Why Automated Data Lineage is a Must-Have for BI & Analytics

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Where did the data in this report come from? Are you sure this report is accurate? If you’ve been working in BI for longer than 5 minutes you probably get these questions all the time. Watch the replay of our webinar with Philip Russom of TDWI who digs into the challenges BI & Analytics professionals face every day when it comes to answering these questions. It all boils down to being able to find, understand, and trust your data. But how?

Video Transcript

Jim Powell: Hello, everyone. Welcome to the TDWI Webinar Program. I’m Jim Powell, editorial director at TDWI and I’ll be your moderator. For today’s program, we’re going to talk about why automated data lineage is a must-have for BI and Analytics. Our sponsor is OCTOPAI. For our presentations, today will first hear from Phillip Russom with TDWI. After Phillip speaks, we have a presentation from Mark Horseman from NAIT and Amnon Drori from OCTOPAI. Before I turn over time to our speakers, however, I’d like to go over a few basics. Today’s webinar will be about an hour long.

At the end of their presentations, the speakers will host a question and answer period. If at any time during the presentations you’d like to submit a question, just use the Ask a Question area on your screen to type in your question and send it over. If you have any technical difficulties during the webinar, click on the help area located below the slide window and you’ll receive technical assistance. If you’d like to discuss this webinar on Twitter with fellow attendees, just include the hashtag TDWI in your tweets. Finally, if you’d like a copy of today’s presentation, use the Click here for a PDF line there on the left middle of your console.

In addition, we are recording today’s event and we will be emailing you a link to an archived version so you can view the presentation again later if you choose or share it with a colleague. Okay, again today we’re going to be talking about why automated data lineage is a must-have for BI and analytics. Our first speaker today is Philip Russom, Senior Research Director for Data Management at TDWI. Philip is a well-known figure in data warehousing, integration, and quality, having published over 600 research reports, magazine articles, opinion columns, and speeches over a 20 year period.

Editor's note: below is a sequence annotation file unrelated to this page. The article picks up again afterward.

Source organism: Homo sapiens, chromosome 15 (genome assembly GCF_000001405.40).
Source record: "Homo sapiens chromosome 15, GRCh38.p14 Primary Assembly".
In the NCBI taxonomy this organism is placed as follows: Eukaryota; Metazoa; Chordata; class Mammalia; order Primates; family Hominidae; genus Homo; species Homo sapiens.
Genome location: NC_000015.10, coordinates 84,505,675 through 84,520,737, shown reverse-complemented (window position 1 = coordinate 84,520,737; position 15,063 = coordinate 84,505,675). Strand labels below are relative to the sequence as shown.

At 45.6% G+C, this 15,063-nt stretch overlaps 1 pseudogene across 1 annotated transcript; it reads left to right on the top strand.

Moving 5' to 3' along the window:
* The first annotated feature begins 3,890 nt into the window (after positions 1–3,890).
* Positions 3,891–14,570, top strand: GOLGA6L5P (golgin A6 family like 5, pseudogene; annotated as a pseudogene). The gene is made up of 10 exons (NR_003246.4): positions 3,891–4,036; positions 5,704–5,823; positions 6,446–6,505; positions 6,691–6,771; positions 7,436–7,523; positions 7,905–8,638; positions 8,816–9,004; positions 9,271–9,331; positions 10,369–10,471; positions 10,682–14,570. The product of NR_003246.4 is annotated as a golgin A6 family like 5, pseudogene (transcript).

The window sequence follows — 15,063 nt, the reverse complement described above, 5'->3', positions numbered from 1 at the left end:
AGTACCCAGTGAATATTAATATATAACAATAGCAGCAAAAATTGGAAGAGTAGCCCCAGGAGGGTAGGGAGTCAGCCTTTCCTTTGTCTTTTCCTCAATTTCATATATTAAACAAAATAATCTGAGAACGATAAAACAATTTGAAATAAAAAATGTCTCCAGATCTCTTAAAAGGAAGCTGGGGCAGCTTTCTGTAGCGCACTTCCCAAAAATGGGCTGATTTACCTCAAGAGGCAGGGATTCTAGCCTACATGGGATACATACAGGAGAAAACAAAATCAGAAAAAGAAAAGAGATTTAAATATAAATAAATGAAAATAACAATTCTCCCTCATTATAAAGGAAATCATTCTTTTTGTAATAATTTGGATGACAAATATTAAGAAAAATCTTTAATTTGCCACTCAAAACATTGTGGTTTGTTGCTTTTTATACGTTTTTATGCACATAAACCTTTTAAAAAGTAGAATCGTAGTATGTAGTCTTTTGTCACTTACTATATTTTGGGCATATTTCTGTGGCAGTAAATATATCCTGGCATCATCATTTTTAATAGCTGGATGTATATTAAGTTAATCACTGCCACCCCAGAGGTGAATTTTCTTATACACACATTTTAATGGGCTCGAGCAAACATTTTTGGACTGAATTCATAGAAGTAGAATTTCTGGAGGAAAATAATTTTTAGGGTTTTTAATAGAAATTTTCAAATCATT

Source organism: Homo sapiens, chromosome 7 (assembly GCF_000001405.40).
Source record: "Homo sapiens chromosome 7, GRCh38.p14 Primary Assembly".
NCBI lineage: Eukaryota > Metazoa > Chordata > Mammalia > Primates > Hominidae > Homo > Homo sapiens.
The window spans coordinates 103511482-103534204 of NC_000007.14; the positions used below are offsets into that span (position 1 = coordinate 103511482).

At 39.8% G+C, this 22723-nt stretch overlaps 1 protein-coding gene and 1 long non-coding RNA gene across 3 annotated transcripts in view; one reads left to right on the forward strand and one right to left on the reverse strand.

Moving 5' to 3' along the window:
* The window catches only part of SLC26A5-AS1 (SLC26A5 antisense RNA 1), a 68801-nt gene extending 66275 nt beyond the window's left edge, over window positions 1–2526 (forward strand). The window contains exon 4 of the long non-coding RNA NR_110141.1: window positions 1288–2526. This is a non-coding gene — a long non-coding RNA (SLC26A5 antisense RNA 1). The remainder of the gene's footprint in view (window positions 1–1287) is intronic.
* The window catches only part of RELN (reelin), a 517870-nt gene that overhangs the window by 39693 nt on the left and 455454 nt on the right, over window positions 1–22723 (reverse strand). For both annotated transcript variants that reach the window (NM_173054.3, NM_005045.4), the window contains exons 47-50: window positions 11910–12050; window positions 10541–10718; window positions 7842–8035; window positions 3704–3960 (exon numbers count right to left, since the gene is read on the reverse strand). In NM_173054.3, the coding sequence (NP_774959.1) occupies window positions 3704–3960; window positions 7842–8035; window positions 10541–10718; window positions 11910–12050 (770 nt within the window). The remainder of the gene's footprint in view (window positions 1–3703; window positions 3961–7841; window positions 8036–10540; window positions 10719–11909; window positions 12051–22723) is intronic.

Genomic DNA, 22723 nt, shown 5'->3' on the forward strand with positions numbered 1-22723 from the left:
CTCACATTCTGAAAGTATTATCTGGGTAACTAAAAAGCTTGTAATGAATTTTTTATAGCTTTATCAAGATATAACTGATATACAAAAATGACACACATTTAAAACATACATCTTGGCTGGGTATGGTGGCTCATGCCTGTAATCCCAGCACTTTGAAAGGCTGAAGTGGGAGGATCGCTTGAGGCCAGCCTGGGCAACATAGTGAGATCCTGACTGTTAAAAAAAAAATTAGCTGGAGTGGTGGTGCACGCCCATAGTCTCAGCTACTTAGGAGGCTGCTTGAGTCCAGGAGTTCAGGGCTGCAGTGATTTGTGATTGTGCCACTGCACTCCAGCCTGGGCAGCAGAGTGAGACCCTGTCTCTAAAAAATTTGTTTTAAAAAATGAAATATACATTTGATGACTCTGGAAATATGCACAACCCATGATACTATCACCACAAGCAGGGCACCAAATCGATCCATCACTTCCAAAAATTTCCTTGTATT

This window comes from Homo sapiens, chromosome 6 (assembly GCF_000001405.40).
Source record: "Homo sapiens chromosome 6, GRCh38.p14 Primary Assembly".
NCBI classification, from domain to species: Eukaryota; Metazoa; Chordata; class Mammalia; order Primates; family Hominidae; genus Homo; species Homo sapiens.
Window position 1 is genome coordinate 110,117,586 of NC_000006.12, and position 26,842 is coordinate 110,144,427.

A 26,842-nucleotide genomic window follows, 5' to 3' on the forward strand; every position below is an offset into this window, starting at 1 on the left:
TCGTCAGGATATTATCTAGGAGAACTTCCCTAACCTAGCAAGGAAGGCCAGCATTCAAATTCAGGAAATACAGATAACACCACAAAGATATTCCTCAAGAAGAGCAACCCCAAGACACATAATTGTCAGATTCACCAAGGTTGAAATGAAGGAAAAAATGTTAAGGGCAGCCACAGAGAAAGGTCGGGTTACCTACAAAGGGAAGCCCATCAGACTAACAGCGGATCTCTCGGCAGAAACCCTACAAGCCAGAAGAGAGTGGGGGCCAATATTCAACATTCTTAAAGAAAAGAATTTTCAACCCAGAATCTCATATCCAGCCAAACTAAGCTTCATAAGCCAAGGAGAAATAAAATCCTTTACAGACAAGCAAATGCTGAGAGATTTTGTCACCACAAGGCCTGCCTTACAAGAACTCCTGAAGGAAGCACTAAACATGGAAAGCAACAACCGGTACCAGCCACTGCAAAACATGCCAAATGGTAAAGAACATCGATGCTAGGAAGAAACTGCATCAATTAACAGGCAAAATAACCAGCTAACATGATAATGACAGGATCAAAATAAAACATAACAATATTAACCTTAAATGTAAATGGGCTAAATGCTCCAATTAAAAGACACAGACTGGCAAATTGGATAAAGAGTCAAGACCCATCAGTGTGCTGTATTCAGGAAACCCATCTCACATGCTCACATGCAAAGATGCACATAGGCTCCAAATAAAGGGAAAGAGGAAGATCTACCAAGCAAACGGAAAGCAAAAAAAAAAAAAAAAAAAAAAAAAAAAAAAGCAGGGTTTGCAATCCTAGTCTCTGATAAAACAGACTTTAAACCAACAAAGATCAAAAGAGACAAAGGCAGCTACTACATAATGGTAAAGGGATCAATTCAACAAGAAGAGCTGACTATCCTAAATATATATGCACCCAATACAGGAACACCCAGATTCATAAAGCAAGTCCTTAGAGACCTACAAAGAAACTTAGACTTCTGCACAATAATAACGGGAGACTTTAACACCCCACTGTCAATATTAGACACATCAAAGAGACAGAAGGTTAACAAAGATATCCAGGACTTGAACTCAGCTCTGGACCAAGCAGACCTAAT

Before joining TDWI in 2005, Philip was an Industry Analyst covering the data management industry at Forrester Research and Giga Information Group. He also ran his own business as an independent industry analyst and consultant, was a contributing editor with leading IT magazines, and a product manager at database vendors. His Ph.D. is from Yale. Phillip, I’ll turn things over to you now.

Phillip Russom: Well, thank you, Jim, for the very nice introduction. Also, my special thanks to everybody listening to us today. We know you’re very busy, and we all deeply appreciate that you could find time to join us today. As Jim was explaining, we’re going to talk about data lineage from different viewpoints. Let me get things organized, at least for my part of the webinar. I like to begin a webinar by telling people the takeaways, in other words, ideas that I hope you’ll remember, and take action on when you leave the webinar. For example, today, we’re going to talk about how business users won’t trust and use the data that you provision for them unless they know its origins and transformations.

I’ll eventually explain why that is and what you can do about it. One thing you do about it is that you need data lineage tool functionality, so you have accurate information about data. When you are questioned by users, developers, auditors, governors [silence] and data managers, business managers, et cetera. Data lineage is also useful in other use cases, say for many scenarios in data-driven development, reverse engineering, compliance relative to data, self-service data access, data migrations, and so on. Data lineage addresses all the above plus many other issues, we’ll go through a lot of those for you today.

Also, I would add that there are many compelling business and technical use cases for data lineage. One of the things we’ll highlight is the special role of automation in advanced forms of data lineage. I’ll summarize all this at the end of my presentation as well. Right now, it’s time for a poll, so put your hands on your mouse and get ready to click your response here. In our first poll, the question is, do you agree that enhancing the capabilities of the BI team will increase business users’ trust in their data? If you would, click on one of the four possible answers here, and I’ll give you a moment to–

Also after you click, be sure you click the Submit button. I’ll give you a few seconds to get your answers in there. [singing] Ooh, da doo doo doo doo doo, doo da, da da. Okay, let’s move on. Let’s see what kind of responses we got out of this. Here we go, so most of you agree, the big long blue bar at the top here it said the fact that most of you listening today, 60% of you agree that enhancing the capabilities of the BI team will increase business users’ trust in their data. I think this is true, whether you’re collecting data lineage information specifically or doing other improvements, and more of you agree at various levels.